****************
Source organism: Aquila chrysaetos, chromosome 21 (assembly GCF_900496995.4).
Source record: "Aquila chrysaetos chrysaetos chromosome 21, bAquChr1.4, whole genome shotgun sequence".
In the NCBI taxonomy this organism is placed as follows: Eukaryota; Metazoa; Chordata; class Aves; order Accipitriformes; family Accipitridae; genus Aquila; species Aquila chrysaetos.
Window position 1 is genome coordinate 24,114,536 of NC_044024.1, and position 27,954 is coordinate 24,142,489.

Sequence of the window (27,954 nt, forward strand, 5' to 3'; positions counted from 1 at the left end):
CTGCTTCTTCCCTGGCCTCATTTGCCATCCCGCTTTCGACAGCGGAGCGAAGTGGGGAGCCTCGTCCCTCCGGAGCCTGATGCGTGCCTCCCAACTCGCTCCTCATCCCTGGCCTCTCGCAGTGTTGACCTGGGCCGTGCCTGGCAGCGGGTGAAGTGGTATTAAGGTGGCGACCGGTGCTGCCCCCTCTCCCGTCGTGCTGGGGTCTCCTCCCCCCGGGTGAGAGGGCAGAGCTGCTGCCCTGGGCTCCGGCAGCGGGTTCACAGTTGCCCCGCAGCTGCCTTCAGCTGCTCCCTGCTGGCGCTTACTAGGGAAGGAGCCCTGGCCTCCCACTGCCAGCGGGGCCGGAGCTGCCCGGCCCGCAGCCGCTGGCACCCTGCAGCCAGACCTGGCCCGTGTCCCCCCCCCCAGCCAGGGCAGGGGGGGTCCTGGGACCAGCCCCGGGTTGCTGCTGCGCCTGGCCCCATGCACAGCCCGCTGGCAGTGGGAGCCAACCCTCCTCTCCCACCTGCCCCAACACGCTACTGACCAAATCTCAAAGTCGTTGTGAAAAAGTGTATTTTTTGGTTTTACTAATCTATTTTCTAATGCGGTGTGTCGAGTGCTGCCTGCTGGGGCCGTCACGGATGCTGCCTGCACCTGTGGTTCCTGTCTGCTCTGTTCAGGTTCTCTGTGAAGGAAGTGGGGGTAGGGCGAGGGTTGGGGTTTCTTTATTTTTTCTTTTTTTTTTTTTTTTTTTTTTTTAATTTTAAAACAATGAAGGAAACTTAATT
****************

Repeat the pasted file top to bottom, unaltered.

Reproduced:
Source organism: Aquila chrysaetos, chromosome 21 (assembly GCF_900496995.4).
Source record: "Aquila chrysaetos chrysaetos chromosome 21, bAquChr1.4, whole genome shotgun sequence".
In the NCBI taxonomy this organism is placed as follows: Eukaryota; Metazoa; Chordata; class Aves; order Accipitriformes; family Accipitridae; genus Aquila; species Aquila chrysaetos.
Window position 1 is genome coordinate 24,114,536 of NC_044024.1, and position 27,954 is coordinate 24,142,489.

Sequence of the window (27,954 nt, forward strand, 5' to 3'; positions counted from 1 at the left end):
CTGCTTCTTCCCTGGCCTCATTTGCCATCCCGCTTTCGACAGCGGAGCGAAGTGGGGAGCCTCGTCCCTCCGGAGCCTGATGCGTGCCTCCCAACTCGCTCCTCATCCCTGGCCTCTCGCAGTGTTGACCTGGGCCGTGCCTGGCAGCGGGTGAAGTGGTATTAAGGTGGCGACCGGTGCTGCCCCCTCTCCCGTCGTGCTGGGGTCTCCTCCCCCCGGGTGAGAGGGCAGAGCTGCTGCCCTGGGCTCCGGCAGCGGGTTCACAGTTGCCCCGCAGCTGCCTTCAGCTGCTCCCTGCTGGCGCTTACTAGGGAAGGAGCCCTGGCCTCCCACTGCCAGCGGGGCCGGAGCTGCCCGGCCCGCAGCCGCTGGCACCCTGCAGCCAGACCTGGCCCGTGTCCCCCCCCCCAGCCAGGGCAGGGGGGGTCCTGGGACCAGCCCCGGGTTGCTGCTGCGCCTGGCCCCATGCACAGCCCGCTGGCAGTGGGAGCCAACCCTCCTCTCCCACCTGCCCCAACACGCTACTGACCAAATCTCAAAGTCGTTGTGAAAAAGTGTATTTTTTGGTTTTACTAATCTATTTTCTAATGCGGTGTGTCGAGTGCTGCCTGCTGGGGCCGTCACGGATGCTGCCTGCACCTGTGGTTCCTGTCTGCTCTGTTCAGGTTCTCTGTGAAGGAAGTGGGGGTAGGGCGAGGGTTGGGGTTTCTTTATTTTTTCTTTTTTTTTTTTTTTTTTTTTTTTAATTTTAAAACAATGAAGGAAACTTAATT